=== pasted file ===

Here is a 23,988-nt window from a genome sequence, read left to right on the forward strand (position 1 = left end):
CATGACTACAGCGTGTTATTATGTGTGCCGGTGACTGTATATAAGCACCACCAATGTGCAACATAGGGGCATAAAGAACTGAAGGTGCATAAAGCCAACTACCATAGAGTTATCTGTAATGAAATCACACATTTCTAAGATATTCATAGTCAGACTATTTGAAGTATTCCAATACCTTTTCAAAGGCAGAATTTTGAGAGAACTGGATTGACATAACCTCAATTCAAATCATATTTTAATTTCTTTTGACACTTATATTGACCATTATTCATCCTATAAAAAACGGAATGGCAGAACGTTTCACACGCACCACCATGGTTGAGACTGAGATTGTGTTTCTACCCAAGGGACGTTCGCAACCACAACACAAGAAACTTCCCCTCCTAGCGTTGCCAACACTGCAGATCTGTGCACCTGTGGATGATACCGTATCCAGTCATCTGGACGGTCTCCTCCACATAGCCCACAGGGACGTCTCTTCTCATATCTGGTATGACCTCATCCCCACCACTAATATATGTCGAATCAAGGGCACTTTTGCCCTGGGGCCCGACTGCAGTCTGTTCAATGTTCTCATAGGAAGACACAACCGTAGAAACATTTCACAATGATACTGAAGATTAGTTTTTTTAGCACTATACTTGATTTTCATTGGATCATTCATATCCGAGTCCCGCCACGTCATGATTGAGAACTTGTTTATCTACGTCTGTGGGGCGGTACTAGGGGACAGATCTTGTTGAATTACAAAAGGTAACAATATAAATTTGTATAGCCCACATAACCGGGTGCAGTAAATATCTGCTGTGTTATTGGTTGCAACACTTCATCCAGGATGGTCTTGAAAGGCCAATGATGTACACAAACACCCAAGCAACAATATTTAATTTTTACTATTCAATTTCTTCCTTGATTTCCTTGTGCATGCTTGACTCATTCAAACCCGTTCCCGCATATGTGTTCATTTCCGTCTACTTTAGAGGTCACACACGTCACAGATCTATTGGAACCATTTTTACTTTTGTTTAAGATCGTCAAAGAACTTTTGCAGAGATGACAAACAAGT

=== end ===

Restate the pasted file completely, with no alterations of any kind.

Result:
Here is a 23,988-nt window from a genome sequence, read left to right on the forward strand (position 1 = left end):
CATGACTACAGCGTGTTATTATGTGTGCCGGTGACTGTATATAAGCACCACCAATGTGCAACATAGGGGCATAAAGAACTGAAGGTGCATAAAGCCAACTACCATAGAGTTATCTGTAATGAAATCACACATTTCTAAGATATTCATAGTCAGACTATTTGAAGTATTCCAATACCTTTTCAAAGGCAGAATTTTGAGAGAACTGGATTGACATAACCTCAATTCAAATCATATTTTAATTTCTTTTGACACTTATATTGACCATTATTCATCCTATAAAAAACGGAATGGCAGAACGTTTCACACGCACCACCATGGTTGAGACTGAGATTGTGTTTCTACCCAAGGGACGTTCGCAACCACAACACAAGAAACTTCCCCTCCTAGCGTTGCCAACACTGCAGATCTGTGCACCTGTGGATGATACCGTATCCAGTCATCTGGACGGTCTCCTCCACATAGCCCACAGGGACGTCTCTTCTCATATCTGGTATGACCTCATCCCCACCACTAATATATGTCGAATCAAGGGCACTTTTGCCCTGGGGCCCGACTGCAGTCTGTTCAATGTTCTCATAGGAAGACACAACCGTAGAAACATTTCACAATGATACTGAAGATTAGTTTTTTTAGCACTATACTTGATTTTCATTGGATCATTCATATCCGAGTCCCGCCACGTCATGATTGAGAACTTGTTTATCTACGTCTGTGGGGCGGTACTAGGGGACAGATCTTGTTGAATTACAAAAGGTAACAATATAAATTTGTATAGCCCACATAACCGGGTGCAGTAAATATCTGCTGTGTTATTGGTTGCAACACTTCATCCAGGATGGTCTTGAAAGGCCAATGATGTACACAAACACCCAAGCAACAATATTTAATTTTTACTATTCAATTTCTTCCTTGATTTCCTTGTGCATGCTTGACTCATTCAAACCCGTTCCCGCATATGTGTTCATTTCCGTCTACTTTAGAGGTCACACACGTCACAGATCTATTGGAACCATTTTTACTTTTGTTTAAGATCGTCAAAGAACTTTTGCAGAGATGACAAACAAGT